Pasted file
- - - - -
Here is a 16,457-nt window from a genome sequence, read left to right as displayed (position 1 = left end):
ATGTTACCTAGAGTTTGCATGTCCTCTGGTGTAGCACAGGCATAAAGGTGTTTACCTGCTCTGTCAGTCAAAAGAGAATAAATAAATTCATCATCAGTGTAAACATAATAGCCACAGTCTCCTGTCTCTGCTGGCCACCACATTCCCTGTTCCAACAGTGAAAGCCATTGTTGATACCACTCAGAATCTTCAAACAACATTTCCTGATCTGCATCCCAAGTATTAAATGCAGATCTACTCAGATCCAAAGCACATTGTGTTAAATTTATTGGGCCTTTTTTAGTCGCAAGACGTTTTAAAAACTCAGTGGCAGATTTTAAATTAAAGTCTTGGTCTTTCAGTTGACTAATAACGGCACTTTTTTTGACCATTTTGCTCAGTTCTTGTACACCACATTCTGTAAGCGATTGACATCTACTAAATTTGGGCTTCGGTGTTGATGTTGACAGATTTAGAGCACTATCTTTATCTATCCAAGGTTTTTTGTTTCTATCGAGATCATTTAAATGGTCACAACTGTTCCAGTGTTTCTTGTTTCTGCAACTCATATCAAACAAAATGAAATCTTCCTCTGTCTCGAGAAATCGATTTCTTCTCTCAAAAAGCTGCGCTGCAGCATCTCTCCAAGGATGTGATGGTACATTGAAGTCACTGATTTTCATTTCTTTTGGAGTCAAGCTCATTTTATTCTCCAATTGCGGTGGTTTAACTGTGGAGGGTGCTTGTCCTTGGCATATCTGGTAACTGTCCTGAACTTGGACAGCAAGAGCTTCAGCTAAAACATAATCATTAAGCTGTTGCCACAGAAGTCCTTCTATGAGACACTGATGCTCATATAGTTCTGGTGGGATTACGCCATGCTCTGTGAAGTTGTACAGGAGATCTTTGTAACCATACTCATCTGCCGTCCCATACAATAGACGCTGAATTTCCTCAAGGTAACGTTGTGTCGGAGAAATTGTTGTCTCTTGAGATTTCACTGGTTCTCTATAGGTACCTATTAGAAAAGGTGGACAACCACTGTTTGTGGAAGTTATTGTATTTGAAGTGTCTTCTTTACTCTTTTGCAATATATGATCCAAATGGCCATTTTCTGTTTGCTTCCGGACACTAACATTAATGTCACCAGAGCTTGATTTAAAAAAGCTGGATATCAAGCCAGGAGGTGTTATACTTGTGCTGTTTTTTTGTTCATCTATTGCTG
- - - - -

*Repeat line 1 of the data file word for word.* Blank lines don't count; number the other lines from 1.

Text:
Here is a 16,457-nt window from a genome sequence, read left to right as displayed (position 1 = left end):